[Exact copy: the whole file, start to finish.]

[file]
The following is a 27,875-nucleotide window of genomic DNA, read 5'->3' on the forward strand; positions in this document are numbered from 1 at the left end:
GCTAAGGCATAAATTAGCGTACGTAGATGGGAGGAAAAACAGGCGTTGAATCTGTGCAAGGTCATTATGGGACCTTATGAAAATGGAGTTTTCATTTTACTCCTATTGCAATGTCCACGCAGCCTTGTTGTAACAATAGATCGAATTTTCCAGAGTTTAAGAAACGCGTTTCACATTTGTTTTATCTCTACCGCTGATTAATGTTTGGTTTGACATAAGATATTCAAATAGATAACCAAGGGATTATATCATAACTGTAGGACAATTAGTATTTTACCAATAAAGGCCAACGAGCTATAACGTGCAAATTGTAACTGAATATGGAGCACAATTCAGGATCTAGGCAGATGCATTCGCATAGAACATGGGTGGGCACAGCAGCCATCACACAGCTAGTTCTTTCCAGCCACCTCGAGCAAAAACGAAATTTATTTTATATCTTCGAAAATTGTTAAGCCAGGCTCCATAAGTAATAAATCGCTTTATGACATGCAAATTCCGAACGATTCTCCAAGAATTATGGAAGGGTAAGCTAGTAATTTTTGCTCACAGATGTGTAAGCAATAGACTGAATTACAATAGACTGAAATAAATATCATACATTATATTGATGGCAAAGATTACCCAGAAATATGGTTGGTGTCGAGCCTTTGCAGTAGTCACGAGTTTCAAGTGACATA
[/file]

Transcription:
The following is a 27,875-nucleotide window of genomic DNA, read 5'->3' on the forward strand; positions in this document are numbered from 1 at the left end:
GCTAAGGCATAAATTAGCGTACGTAGATGGGAGGAAAAACAGGCGTTGAATCTGTGCAAGGTCATTATGGGACCTTATGAAAATGGAGTTTTCATTTTACTCCTATTGCAATGTCCACGCAGCCTTGTTGTAACAATAGATCGAATTTTCCAGAGTTTAAGAAACGCGTTTCACATTTGTTTTATCTCTACCGCTGATTAATGTTTGGTTTGACATAAGATATTCAAATAGATAACCAAGGGATTATATCATAACTGTAGGACAATTAGTATTTTACCAATAAAGGCCAACGAGCTATAACGTGCAAATTGTAACTGAATATGGAGCACAATTCAGGATCTAGGCAGATGCATTCGCATAGAACATGGGTGGGCACAGCAGCCATCACACAGCTAGTTCTTTCCAGCCACCTCGAGCAAAAACGAAATTTATTTTATATCTTCGAAAATTGTTAAGCCAGGCTCCATAAGTAATAAATCGCTTTATGACATGCAAATTCCGAACGATTCTCCAAGAATTATGGAAGGGTAAGCTAGTAATTTTTGCTCACAGATGTGTAAGCAATAGACTGAATTACAATAGACTGAAATAAATATCATACATTATATTGATGGCAAAGATTACCCAGAAATATGGTTGGTGTCGAGCCTTTGCAGTAGTCACGAGTTTCAAGTGACATA